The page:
Marrying Charlotte Richardson on June 11, 1901, the couple emigrated to Canada in 1903 and settled in Toronto Junction. It was there that their sons, William and David, were born. In 1905, they left for Melfort and lived in various districts in the area including Hanover and Star City.
On April 4, 1907, John filed for a homestead in the Clashmoor School District and bought an ox team from Hanover.
Over the next several years, John and his family worked to clear the land of trees and brush and would eventually have a thriving farm. In the winter, John provided for his family by working at local sawmills where he looked after the steam engines.
On Sept. 26, 1914, John enlisted at Valcartier, Quebec in the 10th Canadian Infantry Battalion. Heading overseas, he would fight in the Battle of Passchendaele, the Somme, Ypres and Vimy Ridge. For his heroics he was presented with the 1914-15 Star, British War Medal and the Victory Medal.
During the Battle of Vimy Ridge, he was twice buried alive and gassed during the battle. After being sent away from the front lines, he was found unfit for active service and was sent to Regina to work as a recruiting officer.
Once the war was over, he was sent to Prince Albert where he became the Quartermaster. On Feb. 28, 1919, he received and Honourable Discharge and left the army with the rank of Company Quartermaster Sergeant.
John would continue to farm the land for several more decades before retiring from the farm in the early-1950s and moving into New Osgoode. In the community, they would garden and take part in many activities. Charlotte would pass away on Aug. 25, 1960, while John passed away on May 21, 1964.
Born in 1889, Harold Dugard attended the Manitoba Agricultural College and wanting to learn more, he went on to attend the Winnipeg Business School.
Working for George Scruton at his store, he did well enough to buy himself a car. He sent a telegram to his parents to tell them he was going to see them. Due to the fact that roads were dirt at the time, it took him a day to drive the distance over the horrible terrain.
He would then teach his eight-year-old brother to drive the car, before he decided the time was right to enlist with the Eighth Battalion and fight in the First World War.
In April of 1917, he took part in the Battle of Vimy Ridge and was severely wounded. Shrapnel from an explosion had embedded itself in his lower spine. He had to go through repeated surgeries but doctors were successful in removing the shrapnel that had sliced the vertebrae. After many more months of rehabilitation, he would return to Canada and get into the lumber and hardware business. In 1920, he married Nettie Laurie.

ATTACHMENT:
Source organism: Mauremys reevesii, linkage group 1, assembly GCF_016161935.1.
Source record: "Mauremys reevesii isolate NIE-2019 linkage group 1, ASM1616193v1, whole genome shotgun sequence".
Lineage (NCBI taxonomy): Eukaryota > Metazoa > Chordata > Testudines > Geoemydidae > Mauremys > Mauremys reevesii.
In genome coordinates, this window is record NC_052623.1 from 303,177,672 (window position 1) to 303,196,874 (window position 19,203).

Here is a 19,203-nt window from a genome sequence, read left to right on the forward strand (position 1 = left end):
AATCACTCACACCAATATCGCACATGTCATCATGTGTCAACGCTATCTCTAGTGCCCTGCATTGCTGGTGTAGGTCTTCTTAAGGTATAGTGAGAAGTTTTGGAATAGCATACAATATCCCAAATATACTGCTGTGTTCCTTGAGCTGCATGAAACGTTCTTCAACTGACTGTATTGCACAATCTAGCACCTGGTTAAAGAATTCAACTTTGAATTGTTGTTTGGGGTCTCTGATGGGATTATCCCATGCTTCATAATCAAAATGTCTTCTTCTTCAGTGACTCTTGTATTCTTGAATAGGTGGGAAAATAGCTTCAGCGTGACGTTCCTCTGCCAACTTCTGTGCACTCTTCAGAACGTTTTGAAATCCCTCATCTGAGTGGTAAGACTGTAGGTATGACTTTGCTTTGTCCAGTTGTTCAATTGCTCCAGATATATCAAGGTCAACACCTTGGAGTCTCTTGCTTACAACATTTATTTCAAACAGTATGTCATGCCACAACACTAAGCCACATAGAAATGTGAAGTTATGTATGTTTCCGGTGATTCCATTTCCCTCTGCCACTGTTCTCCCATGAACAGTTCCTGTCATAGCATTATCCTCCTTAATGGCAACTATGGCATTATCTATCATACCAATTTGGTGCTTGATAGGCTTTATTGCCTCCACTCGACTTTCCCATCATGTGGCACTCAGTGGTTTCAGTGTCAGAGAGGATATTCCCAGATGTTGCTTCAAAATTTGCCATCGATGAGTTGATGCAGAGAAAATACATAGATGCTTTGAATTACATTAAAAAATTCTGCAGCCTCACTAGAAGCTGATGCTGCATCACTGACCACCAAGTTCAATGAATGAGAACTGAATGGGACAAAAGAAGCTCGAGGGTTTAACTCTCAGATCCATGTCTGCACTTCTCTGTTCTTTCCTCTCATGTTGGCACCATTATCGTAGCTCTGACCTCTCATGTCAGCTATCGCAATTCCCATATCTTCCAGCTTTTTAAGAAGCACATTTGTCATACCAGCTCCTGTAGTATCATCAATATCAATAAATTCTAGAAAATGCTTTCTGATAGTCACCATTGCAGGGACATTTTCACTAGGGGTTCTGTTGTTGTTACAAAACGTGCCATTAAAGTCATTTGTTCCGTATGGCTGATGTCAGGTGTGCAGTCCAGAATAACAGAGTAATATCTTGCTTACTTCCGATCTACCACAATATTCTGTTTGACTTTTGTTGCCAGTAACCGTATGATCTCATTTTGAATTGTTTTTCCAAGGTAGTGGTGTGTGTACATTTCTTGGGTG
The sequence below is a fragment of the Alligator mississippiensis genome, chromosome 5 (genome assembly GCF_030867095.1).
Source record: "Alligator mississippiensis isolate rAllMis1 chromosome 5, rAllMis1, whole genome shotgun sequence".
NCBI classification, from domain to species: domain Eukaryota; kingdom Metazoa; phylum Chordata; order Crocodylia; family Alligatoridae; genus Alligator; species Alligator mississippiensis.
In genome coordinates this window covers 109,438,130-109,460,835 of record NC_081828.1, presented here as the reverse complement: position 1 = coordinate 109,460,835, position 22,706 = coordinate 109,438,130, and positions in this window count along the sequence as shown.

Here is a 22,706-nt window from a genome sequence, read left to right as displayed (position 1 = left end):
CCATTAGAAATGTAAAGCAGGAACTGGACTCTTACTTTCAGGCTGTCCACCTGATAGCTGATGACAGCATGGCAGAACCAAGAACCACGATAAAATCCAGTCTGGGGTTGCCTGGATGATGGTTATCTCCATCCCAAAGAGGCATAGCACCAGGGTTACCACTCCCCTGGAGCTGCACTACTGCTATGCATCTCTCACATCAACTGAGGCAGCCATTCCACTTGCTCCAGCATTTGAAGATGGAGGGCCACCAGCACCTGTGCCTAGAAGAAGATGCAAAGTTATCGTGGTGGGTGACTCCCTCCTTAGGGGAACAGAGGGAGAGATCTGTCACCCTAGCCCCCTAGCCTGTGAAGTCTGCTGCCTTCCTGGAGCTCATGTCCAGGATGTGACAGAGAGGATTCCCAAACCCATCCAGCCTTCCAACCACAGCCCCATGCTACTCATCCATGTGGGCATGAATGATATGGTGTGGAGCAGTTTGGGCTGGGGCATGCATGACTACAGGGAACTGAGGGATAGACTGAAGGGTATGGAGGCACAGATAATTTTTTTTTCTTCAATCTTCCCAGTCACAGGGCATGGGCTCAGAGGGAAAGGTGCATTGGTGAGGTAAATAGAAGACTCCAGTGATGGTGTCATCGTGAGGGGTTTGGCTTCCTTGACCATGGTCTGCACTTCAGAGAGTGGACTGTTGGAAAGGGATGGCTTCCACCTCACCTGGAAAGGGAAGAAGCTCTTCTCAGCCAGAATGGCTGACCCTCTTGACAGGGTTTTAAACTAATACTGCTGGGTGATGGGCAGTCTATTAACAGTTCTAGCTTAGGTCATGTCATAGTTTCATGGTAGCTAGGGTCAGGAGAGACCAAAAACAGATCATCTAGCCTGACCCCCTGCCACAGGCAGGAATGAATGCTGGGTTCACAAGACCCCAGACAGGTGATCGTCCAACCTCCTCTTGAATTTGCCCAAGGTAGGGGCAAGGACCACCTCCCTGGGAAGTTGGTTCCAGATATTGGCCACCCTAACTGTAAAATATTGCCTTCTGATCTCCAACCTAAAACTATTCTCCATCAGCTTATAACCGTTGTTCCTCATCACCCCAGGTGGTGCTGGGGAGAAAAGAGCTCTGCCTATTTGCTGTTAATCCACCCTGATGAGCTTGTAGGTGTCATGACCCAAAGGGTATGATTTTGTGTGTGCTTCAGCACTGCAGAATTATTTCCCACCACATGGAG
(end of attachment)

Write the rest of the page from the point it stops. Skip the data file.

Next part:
In 1923, his store burned to the ground so he built a larger store and yard and was eventually bought out by the North American Lumber Company.
Harold had a love for his community and would eventually serve as mayor in the 1920s, helping to get sidewalks built in the community. In 1929, he bought up a piece o land south of town along the river and turned it into a park. He was able to employ many people at the park through the Great Depression. Dugard Camping Grounds would operate until 1968 before it was bought by the Canadian Association for the Mentally Retarded and renamed Sherwood Forest Camp.
In 1936, Nettie passed away. He would marry Majorie Barclay in 1943 and have six children.
He passed away in 1972.
Percy Harold Neal
Born on July 16, 1892, Percy Neal arrived with his family to Canada in 1907 and settled in the Raymond, Alberta area. One year later, the family moved to a new homestead east of Milk River and, along with his brothers, he worked to prove up the homestead. Percy also worked in the community to bring in money for the family.
Known as an excellent athlete, Percy was always active in local sports and even played for the local Raymond football team.
In 1916, he made the decision to enlist with the 113th Highlanders and was soon sent overseas. Upon arriving, he was transferred to the 43rd Cameron Highlanders and shipped off to France to begin stringing telegraph wire on the front lines. He also put down barb-wire entanglements and went on night-patrols in No Man’s Land.